Effects of Transcranial Magnetic Stimulation on Individual Functional Brain Networks

dc.contributor.advisorWig, Gagan
dc.contributor.advisorRodrigue, Karen
dc.contributor.committeeMemberKennedy, Kristen
dc.contributor.committeeMemberHart Jr., John
dc.contributor.committeeMemberRugg, Michael D.
dc.creatorAgres, Phillip Frederick 1990-
dc.description.abstractTranscranial magnetic stimulation (TMS) has long been utilized as a tool to non-invasively study the association between brain function and cognition and is increasingly being used as a therapeutic intervention to modify brain function in an effort to treat disease. Towards these goals, recent efforts have strived to target and modify large-scale functional brain networks. This work is predicated on observations that the organization of the human functional brain network is related to behavioral performance among individuals across the lifespan, and cognitive decline that has been observed in health aging and in disease states. Large-scale brain networks consist of nodes (brain areas) that vary in their functional characteristics. Nodes belong to distinct subnetworks that represent functional brain systems related to cognition and sensory-motor function. Functional brain network organization has been observed to differ in specific topography and localization across individuals, which motivates efforts towards identifying individual-specific stimulation targets to reduce group-level bias and inaccuracies. This dissertation project utilized resting-state functional correlations (RSFC) to map the functional brain networks of individuals and identify specific stimulation targets in a group of healthy young adult participants (N = 17[9F], 18-30y). RSFC MRI was collected at baseline and 24 hours after completing a 5-day high-frequency rTMS protocol. For each individual participant, two cortical stimulation targets with distinct functional and topological properties were identified: the left angular gyrus (L. Ang.) and left middle frontal gyrus (L. MFG), with each target serving as an active control condition for the other target. On-target stimulation of each cortical target resulted in RSFC changes between the respective target node and its connections in the network, whereas RSFC changes were less evident following off-target (control-site) stimulation. RSFC changes were demonstrated to be related to the baseline RSFC strength and Euclidean distance between each target and their respective network connections, and was also related to on-target stimulation, demonstrating distal impacts of TMS that are mediated by both functional and anatomical features of functionally connected brain regions. On-target TMS to the L. Ang. decreased RSFC within the default-mode system (DMN) and on-target TMS to the L. MFG decreased RSFC within the frontoparietal control system (FPN) as well as in the default- mode system; off-target control stimulation had no impact on RSFC within the DMN. While node-level and system-level correlations were modified as a result of TMS, system segregation, an overall measure quantifying brain network organization was not impacted by TMS, highlighting the potential resiliency of a segregated brain network in the face of TMS perturbation. Notably, measures of episodic memory performance (but also fluid ability and working memory) were not impacted by TMS and were not related to observed changes in RSFC, despite previous reports that have provided evidence for these effects. This dissertation provides evidence that individualized on-target TMS modifies RSFC in a target-specific manner and is related to functional properties of the stimulated node within the brain network.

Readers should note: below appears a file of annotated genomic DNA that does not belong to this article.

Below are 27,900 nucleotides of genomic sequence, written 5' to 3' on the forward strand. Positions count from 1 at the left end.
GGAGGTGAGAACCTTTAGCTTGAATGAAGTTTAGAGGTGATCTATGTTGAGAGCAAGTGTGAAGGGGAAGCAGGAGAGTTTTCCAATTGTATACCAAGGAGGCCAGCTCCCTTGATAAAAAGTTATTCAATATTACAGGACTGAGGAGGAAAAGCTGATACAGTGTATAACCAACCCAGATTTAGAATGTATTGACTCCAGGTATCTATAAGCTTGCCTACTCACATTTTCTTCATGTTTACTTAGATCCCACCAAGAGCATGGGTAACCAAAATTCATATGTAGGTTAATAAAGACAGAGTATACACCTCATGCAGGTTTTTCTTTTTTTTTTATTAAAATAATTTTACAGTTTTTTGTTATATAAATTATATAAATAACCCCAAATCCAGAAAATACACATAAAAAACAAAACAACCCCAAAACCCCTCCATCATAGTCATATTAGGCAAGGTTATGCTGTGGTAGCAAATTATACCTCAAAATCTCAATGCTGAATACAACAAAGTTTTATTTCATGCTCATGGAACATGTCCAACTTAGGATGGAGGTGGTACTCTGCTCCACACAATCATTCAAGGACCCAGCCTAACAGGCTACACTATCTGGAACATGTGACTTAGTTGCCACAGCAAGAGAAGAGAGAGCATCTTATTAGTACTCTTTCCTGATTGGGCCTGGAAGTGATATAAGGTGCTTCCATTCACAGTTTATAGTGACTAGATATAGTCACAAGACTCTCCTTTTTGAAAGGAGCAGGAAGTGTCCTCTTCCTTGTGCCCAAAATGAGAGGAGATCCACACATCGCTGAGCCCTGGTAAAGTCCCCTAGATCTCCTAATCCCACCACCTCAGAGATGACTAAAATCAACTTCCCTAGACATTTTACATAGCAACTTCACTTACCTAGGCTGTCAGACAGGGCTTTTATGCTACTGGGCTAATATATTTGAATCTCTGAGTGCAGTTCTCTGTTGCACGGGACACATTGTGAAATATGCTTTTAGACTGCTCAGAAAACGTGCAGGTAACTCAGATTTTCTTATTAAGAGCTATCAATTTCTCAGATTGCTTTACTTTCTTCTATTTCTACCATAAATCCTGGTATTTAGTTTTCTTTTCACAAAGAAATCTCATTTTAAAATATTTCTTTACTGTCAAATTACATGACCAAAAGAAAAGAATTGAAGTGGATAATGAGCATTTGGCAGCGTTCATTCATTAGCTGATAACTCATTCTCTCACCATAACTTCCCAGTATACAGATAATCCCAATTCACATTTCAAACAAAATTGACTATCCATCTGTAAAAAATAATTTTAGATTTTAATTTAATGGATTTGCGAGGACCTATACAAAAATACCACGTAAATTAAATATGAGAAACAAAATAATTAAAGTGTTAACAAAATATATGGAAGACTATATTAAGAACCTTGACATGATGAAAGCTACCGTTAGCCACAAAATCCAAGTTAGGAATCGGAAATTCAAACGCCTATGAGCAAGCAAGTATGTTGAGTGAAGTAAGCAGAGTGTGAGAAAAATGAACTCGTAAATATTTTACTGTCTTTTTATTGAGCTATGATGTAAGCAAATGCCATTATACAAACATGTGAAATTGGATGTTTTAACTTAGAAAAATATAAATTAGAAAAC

dc.subjectBiology, Neuroscience
dc.subjectPsychology, Cognitive
dc.titleEffects of Transcranial Magnetic Stimulation on Individual Functional Brain Networks
thesis.degree.collegeSchool of Behavioral and Brain Sciences
thesis.degree.departmentCognition and Neuroscience
thesis.degree.grantorThe University of Texas at Dallas


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